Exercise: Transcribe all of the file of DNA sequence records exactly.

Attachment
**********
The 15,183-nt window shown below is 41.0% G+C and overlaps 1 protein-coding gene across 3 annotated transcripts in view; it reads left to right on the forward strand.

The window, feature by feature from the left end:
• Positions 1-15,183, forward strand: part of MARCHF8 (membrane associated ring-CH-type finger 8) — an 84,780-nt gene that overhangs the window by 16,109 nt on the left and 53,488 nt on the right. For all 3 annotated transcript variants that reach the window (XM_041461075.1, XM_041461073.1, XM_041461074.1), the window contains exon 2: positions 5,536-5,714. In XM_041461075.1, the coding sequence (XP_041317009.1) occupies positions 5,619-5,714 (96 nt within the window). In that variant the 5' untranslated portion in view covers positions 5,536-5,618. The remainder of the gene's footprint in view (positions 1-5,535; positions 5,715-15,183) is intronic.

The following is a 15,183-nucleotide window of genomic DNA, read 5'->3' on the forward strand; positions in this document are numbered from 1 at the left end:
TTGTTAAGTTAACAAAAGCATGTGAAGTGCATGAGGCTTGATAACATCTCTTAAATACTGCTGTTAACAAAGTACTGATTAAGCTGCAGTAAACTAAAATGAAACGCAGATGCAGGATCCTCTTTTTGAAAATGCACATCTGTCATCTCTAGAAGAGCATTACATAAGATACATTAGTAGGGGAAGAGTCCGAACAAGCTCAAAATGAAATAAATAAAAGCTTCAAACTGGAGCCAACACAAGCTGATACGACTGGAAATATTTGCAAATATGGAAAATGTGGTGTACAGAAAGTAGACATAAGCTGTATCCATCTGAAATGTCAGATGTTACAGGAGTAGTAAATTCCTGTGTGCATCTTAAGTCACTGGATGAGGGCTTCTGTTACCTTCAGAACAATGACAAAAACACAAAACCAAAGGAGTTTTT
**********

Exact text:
The 15,183-nt window shown below is 41.0% G+C and overlaps 1 protein-coding gene across 3 annotated transcripts in view; it reads left to right on the forward strand.

The window, feature by feature from the left end:
• Positions 1-15,183, forward strand: part of MARCHF8 (membrane associated ring-CH-type finger 8) — an 84,780-nt gene that overhangs the window by 16,109 nt on the left and 53,488 nt on the right. For all 3 annotated transcript variants that reach the window (XM_041461075.1, XM_041461073.1, XM_041461074.1), the window contains exon 2: positions 5,536-5,714. In XM_041461075.1, the coding sequence (XP_041317009.1) occupies positions 5,619-5,714 (96 nt within the window). In that variant the 5' untranslated portion in view covers positions 5,536-5,618. The remainder of the gene's footprint in view (positions 1-5,535; positions 5,715-15,183) is intronic.

The following is a 15,183-nucleotide window of genomic DNA, read 5'->3' on the forward strand; positions in this document are numbered from 1 at the left end:
TTGTTAAGTTAACAAAAGCATGTGAAGTGCATGAGGCTTGATAACATCTCTTAAATACTGCTGTTAACAAAGTACTGATTAAGCTGCAGTAAACTAAAATGAAACGCAGATGCAGGATCCTCTTTTTGAAAATGCACATCTGTCATCTCTAGAAGAGCATTACATAAGATACATTAGTAGGGGAAGAGTCCGAACAAGCTCAAAATGAAATAAATAAAAGCTTCAAACTGGAGCCAACACAAGCTGATACGACTGGAAATATTTGCAAATATGGAAAATGTGGTGTACAGAAAGTAGACATAAGCTGTATCCATCTGAAATGTCAGATGTTACAGGAGTAGTAAATTCCTGTGTGCATCTTAAGTCACTGGATGAGGGCTTCTGTTACCTTCAGAACAATGACAAAAACACAAAACCAAAGGAGTTTTT